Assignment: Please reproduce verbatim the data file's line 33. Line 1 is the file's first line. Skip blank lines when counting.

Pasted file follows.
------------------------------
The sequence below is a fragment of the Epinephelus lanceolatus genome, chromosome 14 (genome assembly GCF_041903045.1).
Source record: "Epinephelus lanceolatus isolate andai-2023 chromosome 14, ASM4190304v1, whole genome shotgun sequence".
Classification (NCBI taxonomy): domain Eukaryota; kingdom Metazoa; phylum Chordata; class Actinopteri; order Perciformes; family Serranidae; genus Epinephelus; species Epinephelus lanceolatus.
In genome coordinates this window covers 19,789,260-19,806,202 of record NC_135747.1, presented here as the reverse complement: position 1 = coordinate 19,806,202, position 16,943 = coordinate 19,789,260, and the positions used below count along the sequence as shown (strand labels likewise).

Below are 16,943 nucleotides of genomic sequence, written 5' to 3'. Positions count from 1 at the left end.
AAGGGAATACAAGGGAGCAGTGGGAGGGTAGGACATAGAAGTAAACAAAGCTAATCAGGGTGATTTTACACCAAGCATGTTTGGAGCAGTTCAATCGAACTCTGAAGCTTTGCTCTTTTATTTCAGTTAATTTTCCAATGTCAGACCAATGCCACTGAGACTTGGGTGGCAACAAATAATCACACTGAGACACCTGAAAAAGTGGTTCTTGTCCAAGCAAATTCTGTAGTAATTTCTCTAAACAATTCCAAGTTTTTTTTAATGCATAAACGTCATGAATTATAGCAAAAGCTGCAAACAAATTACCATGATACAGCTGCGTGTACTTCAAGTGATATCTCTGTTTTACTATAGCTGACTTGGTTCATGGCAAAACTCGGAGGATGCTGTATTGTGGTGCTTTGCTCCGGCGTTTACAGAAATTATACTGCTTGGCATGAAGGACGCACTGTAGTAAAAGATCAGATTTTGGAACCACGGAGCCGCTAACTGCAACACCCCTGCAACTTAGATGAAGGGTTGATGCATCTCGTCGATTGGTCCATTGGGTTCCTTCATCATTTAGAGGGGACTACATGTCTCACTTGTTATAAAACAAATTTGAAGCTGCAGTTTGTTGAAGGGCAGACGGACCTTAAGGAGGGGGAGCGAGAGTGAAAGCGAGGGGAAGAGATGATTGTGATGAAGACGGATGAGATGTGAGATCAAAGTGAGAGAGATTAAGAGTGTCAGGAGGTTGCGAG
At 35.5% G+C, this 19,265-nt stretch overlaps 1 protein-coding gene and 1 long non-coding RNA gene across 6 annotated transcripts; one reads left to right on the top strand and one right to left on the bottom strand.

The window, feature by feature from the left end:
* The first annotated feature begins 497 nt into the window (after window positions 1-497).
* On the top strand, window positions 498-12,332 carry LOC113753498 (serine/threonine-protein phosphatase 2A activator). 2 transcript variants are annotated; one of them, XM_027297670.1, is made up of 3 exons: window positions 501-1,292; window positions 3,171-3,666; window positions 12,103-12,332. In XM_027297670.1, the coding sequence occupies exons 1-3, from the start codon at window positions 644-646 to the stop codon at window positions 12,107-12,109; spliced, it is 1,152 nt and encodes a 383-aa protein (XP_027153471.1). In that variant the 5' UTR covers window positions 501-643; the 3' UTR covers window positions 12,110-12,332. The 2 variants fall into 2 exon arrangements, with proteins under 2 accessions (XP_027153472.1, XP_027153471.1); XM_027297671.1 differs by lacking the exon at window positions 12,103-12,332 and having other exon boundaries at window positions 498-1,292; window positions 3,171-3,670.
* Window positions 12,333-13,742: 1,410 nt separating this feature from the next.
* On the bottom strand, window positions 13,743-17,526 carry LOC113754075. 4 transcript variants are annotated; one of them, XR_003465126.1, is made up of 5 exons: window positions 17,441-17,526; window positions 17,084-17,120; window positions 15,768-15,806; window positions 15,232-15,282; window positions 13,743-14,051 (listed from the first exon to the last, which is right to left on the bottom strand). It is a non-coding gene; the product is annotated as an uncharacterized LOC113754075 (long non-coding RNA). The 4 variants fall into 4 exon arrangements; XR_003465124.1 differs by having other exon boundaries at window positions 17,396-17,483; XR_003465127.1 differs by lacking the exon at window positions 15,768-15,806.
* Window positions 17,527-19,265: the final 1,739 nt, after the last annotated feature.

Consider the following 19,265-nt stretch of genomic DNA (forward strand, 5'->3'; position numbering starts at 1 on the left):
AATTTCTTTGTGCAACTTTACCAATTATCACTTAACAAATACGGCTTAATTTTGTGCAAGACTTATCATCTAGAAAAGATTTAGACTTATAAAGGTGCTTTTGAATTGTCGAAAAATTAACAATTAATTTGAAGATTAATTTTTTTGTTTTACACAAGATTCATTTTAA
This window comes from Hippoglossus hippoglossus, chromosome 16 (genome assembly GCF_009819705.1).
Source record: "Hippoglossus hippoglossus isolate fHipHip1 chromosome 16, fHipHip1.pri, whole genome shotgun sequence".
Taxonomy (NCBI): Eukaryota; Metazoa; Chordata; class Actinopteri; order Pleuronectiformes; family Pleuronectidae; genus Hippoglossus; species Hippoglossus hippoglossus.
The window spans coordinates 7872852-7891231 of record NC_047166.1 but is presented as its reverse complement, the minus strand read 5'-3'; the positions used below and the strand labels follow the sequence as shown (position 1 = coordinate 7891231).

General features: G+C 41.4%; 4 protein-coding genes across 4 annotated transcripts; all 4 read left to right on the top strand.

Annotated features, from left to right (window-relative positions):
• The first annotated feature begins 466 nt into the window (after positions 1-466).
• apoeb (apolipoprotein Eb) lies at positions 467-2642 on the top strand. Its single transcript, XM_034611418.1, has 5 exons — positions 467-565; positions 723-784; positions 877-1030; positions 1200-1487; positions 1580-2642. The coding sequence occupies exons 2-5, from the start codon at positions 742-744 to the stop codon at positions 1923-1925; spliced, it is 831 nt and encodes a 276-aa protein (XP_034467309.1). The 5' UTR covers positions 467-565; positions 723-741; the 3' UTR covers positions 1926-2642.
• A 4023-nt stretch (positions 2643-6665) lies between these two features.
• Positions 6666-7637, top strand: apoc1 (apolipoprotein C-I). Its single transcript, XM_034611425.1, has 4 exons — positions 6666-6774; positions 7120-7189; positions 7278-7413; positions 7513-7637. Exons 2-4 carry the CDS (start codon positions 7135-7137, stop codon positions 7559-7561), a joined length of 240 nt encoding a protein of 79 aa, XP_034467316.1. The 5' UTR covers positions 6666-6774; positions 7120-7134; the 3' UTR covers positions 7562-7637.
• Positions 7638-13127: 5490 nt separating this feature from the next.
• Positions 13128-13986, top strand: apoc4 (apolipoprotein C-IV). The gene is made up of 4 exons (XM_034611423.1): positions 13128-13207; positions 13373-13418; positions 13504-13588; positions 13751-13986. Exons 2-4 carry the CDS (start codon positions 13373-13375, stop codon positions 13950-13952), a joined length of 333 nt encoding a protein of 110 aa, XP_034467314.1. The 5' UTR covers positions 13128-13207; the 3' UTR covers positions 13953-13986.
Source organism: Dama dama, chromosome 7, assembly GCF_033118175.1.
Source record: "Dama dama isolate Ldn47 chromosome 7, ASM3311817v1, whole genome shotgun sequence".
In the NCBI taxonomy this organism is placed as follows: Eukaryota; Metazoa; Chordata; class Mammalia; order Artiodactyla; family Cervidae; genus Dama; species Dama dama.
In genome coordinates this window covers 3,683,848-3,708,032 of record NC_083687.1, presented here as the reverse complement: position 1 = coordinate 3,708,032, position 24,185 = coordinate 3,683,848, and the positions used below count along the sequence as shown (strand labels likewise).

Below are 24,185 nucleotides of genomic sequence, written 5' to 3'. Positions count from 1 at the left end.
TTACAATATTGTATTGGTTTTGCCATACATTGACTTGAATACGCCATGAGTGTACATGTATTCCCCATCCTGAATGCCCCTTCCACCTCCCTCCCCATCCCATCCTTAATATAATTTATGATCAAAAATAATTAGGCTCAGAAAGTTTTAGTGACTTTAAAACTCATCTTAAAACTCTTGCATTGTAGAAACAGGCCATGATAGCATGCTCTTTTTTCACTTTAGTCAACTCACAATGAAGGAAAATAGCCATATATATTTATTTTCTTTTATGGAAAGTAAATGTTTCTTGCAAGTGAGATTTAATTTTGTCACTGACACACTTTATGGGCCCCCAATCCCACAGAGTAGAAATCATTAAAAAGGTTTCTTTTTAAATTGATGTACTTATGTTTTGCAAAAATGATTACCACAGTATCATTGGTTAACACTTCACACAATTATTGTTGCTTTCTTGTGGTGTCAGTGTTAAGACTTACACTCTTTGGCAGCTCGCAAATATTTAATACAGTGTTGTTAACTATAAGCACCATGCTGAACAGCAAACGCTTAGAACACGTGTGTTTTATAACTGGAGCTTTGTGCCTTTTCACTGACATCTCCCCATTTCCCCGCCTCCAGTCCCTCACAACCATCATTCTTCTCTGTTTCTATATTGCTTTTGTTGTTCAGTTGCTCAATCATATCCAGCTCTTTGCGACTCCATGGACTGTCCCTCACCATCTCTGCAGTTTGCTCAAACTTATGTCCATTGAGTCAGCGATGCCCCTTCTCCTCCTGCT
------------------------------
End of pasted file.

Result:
TTACAATATTGTATTGGTTTTGCCATACATTGACTTGAATACGCCATGAGTGTACATGTATTCCCCATCCTGAATGCCCCTTCCACCTCCCTCCCCATCCCATCCTTAATATAATTTATGATCAAAAATAATTAGGCTCAGAAAGTTTTAGTGACTTTAAAACTCATCTTAAAACTCTTGCATTGTAGAAACAGGCCATGATAGCATGCTCTTTTTTCACTTTAGTCAACTCACAATGAAGGAAAATAGCCATATATATTTATTTTCTTTTATGGAAAGTAAATGTTTCTTGCAAGTGAGATTTAATTTTGTCACTGACACACTTTATGGGCCCCCAATCCCACAGAGTAGAAATCATTAAAAAGGTTTCTTTTTAAATTGATGTACTTATGTTTTGCAAAAATGATTACCACAGTATCATTGGTTAACACTTCACACAATTATTGTTGCTTTCTTGTGGTGTCAGTGTTAAGACTTACACTCTTTGGCAGCTCGCAAATATTTAATACAGTGTTGTTAACTATAAGCACCATGCTGAACAGCAAACGCTTAGAACACGTGTGTTTTATAACTGGAGCTTTGTGCCTTTTCACTGACATCTCCCCATTTCCCCGCCTCCAGTCCCTCACAACCATCATTCTTCTCTGTTTCTATATTGCTTTTGTTGTTCAGTTGCTCAATCATATCCAGCTCTTTGCGACTCCATGGACTGTCCCTCACCATCTCTGCAGTTTGCTCAAACTTATGTCCATTGAGTCAGCGATGCCCCTTCTCCTCCTGCT